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[DotGNU]First draft Philosophy file

From: Silvernerd
Subject: [DotGNU]First draft Philosophy file
Date: Fri, 29 Mar 2002 18:12:40 +0100

Hi people,

I've finished my first draft of the Philosophy file. It's far from
perfect, but it's a starting point. 

I've assigned copyright to both the FSF and FreeDevelopers, is that
copyright assignment correctly written?

PS: I copied the FreeDevelopers paragraph from the
homepage. Since the copyright is assigned to FreeDevelopers (and the
FSF) I figured I wouldn't need a note saying where I got the text from.

Silvernerd (Peter Minten)

"Using Linux is like walking over a ray of bricks, not as beautiful, but
a lot more substantial than light."
DotGNU philosophy file

Copyright (C) 2002 Free Software Foundation, Inc.
Copyright (C) 2002 FreeDevelopers.Net.


Everyone is permitted to copy and distribute verbatim copies
of this document, but changing it is not allowed.


This software is Free Software, not Open Source software. The Free Software 
movement founded is idealistic and tries to tackle questions related to 
freedom, ethics, principle and improving society. The Open Source movement 
avoids these questions.

Please note that if this document refers to free it refers to freedom to use, 
copy, modify and distribute, not to freedom of price.

This program is part of the DotGNU project. The goal of the DotGNU project is 
to create 'an operating system for the Internet'. DotGNU provides a platform on 
which webbased applications, so called 'webservices', can run. Microsoft is 
also working on such a system called .NET, we believe that the concepts behind 
.NET are bad for the user. To prevent Microsoft to gain an monopoly on the 
webservice platform DotGNU was called into existence.

One of the bad idea's in .NET is the possibility of what we call vendor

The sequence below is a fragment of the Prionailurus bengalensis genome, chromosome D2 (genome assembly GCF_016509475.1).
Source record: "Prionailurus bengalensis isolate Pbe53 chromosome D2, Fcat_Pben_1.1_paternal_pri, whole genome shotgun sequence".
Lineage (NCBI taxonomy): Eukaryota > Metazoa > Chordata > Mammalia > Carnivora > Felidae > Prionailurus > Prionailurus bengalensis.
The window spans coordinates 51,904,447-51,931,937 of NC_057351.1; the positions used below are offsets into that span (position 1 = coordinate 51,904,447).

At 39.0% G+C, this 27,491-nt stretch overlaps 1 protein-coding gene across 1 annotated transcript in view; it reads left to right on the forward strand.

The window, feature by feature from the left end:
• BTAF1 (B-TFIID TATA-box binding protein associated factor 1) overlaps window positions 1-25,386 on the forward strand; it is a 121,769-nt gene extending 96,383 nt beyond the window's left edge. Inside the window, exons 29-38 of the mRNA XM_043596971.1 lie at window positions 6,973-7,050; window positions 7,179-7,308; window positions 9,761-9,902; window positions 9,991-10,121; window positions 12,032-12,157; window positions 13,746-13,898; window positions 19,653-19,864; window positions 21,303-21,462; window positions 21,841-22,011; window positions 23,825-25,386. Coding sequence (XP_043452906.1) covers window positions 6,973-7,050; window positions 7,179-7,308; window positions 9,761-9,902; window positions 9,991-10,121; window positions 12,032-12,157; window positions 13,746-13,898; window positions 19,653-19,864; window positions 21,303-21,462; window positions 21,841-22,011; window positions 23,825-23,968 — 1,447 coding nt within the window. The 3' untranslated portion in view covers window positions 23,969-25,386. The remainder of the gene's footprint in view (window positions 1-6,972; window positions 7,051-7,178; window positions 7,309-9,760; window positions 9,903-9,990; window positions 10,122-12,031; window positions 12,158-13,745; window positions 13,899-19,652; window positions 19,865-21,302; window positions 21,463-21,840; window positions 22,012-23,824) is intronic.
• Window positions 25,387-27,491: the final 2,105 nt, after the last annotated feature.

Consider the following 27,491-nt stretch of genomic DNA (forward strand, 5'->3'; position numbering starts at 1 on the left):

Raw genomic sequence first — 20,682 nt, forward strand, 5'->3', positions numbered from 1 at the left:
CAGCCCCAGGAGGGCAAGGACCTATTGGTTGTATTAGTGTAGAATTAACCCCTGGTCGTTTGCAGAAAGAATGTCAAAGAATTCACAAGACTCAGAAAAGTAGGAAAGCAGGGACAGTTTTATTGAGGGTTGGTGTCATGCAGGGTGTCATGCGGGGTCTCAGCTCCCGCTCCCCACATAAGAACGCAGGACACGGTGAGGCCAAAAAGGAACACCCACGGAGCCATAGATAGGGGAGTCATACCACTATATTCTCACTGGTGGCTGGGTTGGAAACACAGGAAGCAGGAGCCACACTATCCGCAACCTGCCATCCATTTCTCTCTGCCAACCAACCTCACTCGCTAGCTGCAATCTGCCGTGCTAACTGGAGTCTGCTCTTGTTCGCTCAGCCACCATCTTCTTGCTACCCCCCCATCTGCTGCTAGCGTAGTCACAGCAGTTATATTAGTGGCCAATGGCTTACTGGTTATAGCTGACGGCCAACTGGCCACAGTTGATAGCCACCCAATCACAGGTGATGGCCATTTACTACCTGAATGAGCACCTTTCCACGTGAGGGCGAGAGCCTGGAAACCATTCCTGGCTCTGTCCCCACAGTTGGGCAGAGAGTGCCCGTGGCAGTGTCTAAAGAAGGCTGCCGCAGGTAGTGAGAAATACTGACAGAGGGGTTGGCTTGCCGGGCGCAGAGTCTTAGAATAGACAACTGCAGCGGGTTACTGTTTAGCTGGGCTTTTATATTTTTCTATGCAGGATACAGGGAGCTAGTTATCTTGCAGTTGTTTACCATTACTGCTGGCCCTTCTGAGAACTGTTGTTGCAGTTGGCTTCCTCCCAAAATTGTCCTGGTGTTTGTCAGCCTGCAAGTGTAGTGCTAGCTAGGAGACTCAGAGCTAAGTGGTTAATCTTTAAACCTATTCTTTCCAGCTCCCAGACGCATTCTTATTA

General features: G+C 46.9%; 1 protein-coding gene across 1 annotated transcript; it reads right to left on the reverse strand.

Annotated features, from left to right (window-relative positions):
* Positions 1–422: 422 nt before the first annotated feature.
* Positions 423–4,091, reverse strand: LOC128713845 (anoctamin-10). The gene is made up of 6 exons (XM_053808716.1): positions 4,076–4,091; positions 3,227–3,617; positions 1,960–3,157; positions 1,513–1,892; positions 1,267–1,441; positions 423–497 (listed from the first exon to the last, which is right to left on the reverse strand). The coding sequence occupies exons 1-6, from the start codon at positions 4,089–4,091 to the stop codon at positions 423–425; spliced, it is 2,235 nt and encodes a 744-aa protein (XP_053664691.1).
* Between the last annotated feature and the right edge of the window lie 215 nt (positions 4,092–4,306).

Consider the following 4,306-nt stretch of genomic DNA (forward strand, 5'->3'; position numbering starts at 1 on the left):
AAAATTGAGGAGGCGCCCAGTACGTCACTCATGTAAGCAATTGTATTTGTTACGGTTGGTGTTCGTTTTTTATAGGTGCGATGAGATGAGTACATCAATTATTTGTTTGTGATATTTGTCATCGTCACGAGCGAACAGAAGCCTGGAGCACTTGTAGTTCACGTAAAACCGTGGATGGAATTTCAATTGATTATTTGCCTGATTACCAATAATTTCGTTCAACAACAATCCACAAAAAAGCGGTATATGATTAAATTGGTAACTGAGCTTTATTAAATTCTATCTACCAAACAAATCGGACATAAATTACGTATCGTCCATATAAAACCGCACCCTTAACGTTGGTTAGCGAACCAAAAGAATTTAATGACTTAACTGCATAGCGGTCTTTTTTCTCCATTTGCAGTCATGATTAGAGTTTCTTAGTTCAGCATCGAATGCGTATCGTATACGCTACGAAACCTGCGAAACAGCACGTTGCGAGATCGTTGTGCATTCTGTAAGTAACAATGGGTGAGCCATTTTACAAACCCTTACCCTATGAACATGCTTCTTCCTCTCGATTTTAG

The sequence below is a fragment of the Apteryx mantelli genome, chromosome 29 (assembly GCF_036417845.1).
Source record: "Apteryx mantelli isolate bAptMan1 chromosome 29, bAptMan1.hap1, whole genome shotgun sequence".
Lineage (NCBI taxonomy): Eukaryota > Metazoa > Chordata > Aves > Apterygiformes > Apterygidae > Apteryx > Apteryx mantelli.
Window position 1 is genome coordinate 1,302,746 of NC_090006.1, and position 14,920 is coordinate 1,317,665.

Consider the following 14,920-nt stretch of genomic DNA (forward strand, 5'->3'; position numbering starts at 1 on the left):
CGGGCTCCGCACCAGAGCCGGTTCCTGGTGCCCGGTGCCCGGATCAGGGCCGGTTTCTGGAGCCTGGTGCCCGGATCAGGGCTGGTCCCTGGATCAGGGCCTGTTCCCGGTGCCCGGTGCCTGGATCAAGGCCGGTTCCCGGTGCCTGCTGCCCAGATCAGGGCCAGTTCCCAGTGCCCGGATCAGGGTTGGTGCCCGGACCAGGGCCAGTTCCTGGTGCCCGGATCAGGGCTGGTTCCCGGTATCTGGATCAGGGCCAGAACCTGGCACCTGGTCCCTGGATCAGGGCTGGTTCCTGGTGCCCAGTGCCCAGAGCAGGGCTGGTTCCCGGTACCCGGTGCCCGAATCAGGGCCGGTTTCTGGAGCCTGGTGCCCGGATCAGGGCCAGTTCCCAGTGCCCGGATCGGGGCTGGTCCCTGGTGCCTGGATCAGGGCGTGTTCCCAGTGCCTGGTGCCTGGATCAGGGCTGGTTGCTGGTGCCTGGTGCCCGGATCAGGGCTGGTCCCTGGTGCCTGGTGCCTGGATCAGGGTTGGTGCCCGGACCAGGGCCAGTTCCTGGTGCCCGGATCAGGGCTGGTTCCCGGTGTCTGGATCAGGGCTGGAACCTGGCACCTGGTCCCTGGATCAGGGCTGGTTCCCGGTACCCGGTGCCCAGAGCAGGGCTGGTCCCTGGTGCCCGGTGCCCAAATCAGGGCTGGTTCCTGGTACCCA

lock-in. Vendor lock-in is the problem that arises when a user has been using a 
webservice, but wants to move to another webservice, the webservice provider 
can make that very difficult by not providing the user access to it's data. 
This is done by using a closed format that can only be read by the webservice 
that the user wants to move from.
DotGNU solves this problem by making it mandatory for webservices providers to 
give their users the executable code (and the source code if the user wants 
this) of their webservice if the user asks for it. The user can then run the 
webservice locally and use it's files. Problem solved.

Another problem we have with .NET is the single-authentication service called 
Microsoft Passport. This system let's a user store it's data on a central 
server controlled by Microsoft. This creates great security threats because a 
cracker can then crack that server and get the personal information of millions 
of people. Also the government of the country in which the server is located 
could pass legislation allowing it access to that data. This would allow that 
country to spy on people. And of course the single-authentication service will 
be a major monopoly, which is bad for the users (anybody who ever looked at a 
blue screen saying that the system has crashed will know the consequence of 

DotGNU provides it's own single-authentication system. Our system can run on 
either a remote server under the same conditions as webservices or it can run 
on the users own computer. This will make it harder for unauthorised 
individuals or groups to get at confidential personal information.

DotGNU was founded by the GNU project and Free Developers. The GNU project is a 
giant Free Software project with the goal to create a free operating system 
with applications. Today the GNU project has accomplished this goal, the 
operating system GNU/Linux is now used by millions of users. Note that we use 
the term GNU/Linux to recognise the tremendous effort that the GNU people have 
put (and are still putting) into the system as well as the superb job the Linux 
folks did and do. The GNU project is highly dedicated to the principle of 
giving users the freedom to use, modify, copy, and distribute programs. Also 
the GNU project has made it a goal to create free documentation.

FreeDevelopers is a democratic entity for the development of free software. The 
free company, probably the first of its kind in the world, will be owned and 
run by developers worldwide on a democratic basis in a sacred trust for the 
benefit and protection of the world's citizens. It will pay all developers to 
work on free software, and all developers will receive company shares and stock 
options, also. All software of the free company will be licensed under the 
General Public License <> (GPL 
<>) and remain free/open forever, because 
all software must be available to all current and future generations of 
developers, so that they can be the first line of defense to protect the world 
from the inevitably tyrannical tendencies of proprietary software. 

 DotGNU homepage:

 GNU homepage:

 FreeDevelopers homepage:

 The differences between Free Software and Open Source: 

 Why we use the term GNU/Linux

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